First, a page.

For the Remington Thunderbolt the drop is 14.4MOA / 30.1" and the remaining velocity is 903 fps.

For the CCi standard velocity, the drop is 18.5 MOA / 38.7", and the remaining velocity is 812 fps.

The high velocity bullets shed velocity quickly with the Thunderbolt load above going subsonic at just 45 yards, and once subsonic drag falls off sharply. If you compare the numbers at 200 yards for the Sk and Remington you see 30" versus 38". If you look past 200 yards for the Remington you'll see 38" of drop at 215 yards. To be fair the mid range trajectory will also be flatter at 2.2" at 60 yards compared to 3.2". But that reduction of 1" at mid range and 15 more yards at long rang is the only benefit you really get.

However, since the bullet is much less stable in the transonic speed range, accuracy past 45 yards is generally much worse and that's the cost you pay for that 1 less inch of rise at 60 yards and 15 more yards of range at 200 yards.

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The high velocity loads have an edge in elevation but the standard velocity loads have a clear edge in wind drift. Given that the trajectories are all very curved, you are better served by controlling for the large drop with the standard velocity loads, while taking advantage of their reduced wind drift. It's a lot easier to accurately estimate range than wind, and its nice to have more margin for error with the wind.

Standard velocity loads are also much more accurate at long range. a mid range match ammo like Sk Std Plus in an accurate .22 LR that likes it will produce 5 shot groups averaging 1 MOA at 100 yards. High velocity ammo just won't.

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Temperature also has a large impact on .22 LR trajectory. Part of it is the effect of temperature on the speed of sound, part of it is the effect of temperature on the internal ballistics and resulting muzzle velocity, but most of it is the effect of increased or decreased air density.

Using the SK load above with a 100 yard zero at 200 yards you get:

10 degrees F = 20.2 MOA drop, 9.5 MOA windage, 781 fps remaining velocity.
40 degrees F = 19.1 MOA drop, 8.6 MOA windage, 805 fps remaining velocity.
70 degrees F = 18.1 MOA drop, 7.4 MOA windage, 827 fps remaining velocity.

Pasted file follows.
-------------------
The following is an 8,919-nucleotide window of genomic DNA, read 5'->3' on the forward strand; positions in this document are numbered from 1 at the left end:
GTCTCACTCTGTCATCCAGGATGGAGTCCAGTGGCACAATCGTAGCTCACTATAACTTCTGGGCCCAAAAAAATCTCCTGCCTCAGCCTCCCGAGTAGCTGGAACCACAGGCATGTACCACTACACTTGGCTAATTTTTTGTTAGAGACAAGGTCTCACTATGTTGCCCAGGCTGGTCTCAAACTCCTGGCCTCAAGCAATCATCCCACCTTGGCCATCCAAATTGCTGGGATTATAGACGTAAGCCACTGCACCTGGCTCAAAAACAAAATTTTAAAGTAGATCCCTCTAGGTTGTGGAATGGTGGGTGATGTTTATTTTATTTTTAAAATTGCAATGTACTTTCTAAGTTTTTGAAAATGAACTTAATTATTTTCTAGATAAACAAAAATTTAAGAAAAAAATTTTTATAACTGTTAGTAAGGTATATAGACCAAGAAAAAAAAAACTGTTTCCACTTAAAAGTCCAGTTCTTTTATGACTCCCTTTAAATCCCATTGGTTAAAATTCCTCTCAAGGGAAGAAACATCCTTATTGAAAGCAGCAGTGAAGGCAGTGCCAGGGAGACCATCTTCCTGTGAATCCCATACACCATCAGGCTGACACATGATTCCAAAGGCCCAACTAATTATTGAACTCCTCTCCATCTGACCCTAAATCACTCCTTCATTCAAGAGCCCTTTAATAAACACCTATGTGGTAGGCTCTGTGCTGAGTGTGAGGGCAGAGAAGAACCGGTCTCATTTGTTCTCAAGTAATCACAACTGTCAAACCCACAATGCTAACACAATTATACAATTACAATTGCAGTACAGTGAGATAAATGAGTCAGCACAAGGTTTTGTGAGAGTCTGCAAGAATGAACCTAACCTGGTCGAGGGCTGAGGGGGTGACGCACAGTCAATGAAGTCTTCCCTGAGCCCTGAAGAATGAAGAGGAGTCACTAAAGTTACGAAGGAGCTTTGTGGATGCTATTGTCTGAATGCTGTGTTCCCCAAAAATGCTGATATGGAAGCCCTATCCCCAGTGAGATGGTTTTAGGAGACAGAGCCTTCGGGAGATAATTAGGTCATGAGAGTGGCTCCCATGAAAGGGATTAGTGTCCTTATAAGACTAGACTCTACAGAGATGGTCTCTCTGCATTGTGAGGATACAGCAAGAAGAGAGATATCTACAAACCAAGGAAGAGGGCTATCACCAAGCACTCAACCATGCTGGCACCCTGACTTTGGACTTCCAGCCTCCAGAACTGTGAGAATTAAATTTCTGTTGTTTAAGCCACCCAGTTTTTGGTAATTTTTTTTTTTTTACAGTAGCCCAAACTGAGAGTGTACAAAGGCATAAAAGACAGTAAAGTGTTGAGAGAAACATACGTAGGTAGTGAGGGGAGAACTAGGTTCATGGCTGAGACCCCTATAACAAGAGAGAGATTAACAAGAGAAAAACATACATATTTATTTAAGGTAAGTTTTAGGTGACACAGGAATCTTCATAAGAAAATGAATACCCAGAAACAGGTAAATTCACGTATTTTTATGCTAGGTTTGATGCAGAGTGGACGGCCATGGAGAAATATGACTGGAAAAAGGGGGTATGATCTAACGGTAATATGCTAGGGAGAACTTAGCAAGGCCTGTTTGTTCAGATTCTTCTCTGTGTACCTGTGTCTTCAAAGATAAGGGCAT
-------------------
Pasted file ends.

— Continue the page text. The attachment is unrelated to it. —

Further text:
100 degrees F = 17.3 MOA drop, 6.5 MOA windage, 847 fps remaining velocity.

That means that if you zero your long range .22 at 100 yards on a hot august afternoon, you'll potentially find yourself shooting 2.2 MOA lower at 200 yards a few months later on a 40 degree day than you were on that hot summer day. That's a 4.6" increase in drop at 200 yards just due to the change in external ballistics due to the lower temperature. (That is assuming your muzzle velocity is the same at the colder temperature.) If you are shooting at a 6" steel plate, that'll be a clean miss and you'll be tempted to blame the gun or the scope for losing zero.

As a general rule I'll add a 1 MOA of elevation for every 30 degrees of decrease in temperature, and I'll remove 1 MOA of elevation for every 30 degrees of increase in temperature over what I had on the day I zeroed the rifle. I make the same 1 MOA per 30 degree correction for windage, based on a 10 mph full value crosswind.

That will normally get the first round on the plate at 200 yards.

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Accuracy with .22LR isn't as linear as it is with a high velocity center fire round. A large part of that is the heel based bullet used in .22 LR. It's impossible to make the bases as consistent as you can with a jacketed flat based or boat tailed centerfire bullet. The end result is that even on a dead calm day, your 1 MOA at 100 yards load and rifle combination will probably be shooting between 1.5 MOA and 2 MOA at 200 yards. Adding even a little variable wind can make staying on a 4" plate or even a 6" plate at 200 yards a challenge.
 

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Bullet performance on live game is the only real benefit for high velocity 22 ammunition.

I've heard that the current runs of CCI standard velocity is excellent mid-range priced ammunition, comparable to SK standard.
 

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Anything past 50 yds is considered "long range" for my .22lr's! :)


Presently limited to one .22lr (grandson has the others) which is a Made in Oregon Kimber Mod 82C with fluted ss bbl and wearing a Burris 6x18 Signature scope. Only likes the Lapua Midas "M" standard velocity ammo. Gags if I put something else in it. Being a high class rimfire rifle, it only likes high class ammo.
 
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Anything past 50 yds is considered "long range" for my .22lr's! :)


Presently limited to one .22lr (grandson has the others) which is a Made in Oregon Kimber Mod 82C with fluted ss bbl and wearing a Burris 6x18 Signature scope. Only likes the Lapua Midas "M" standard velocity ammo. Gags if I put something else in it. Being a high class rimfire rifle, it only likes high class ammo.
That's a really common trait of Kimbers, my wife had a HS and I had a high grade Yonkers sporter, they liked black and red box Eley the best, granted they were sub moa guns with that ammunition. Everything else was not what you would expect from a moderately high end gun.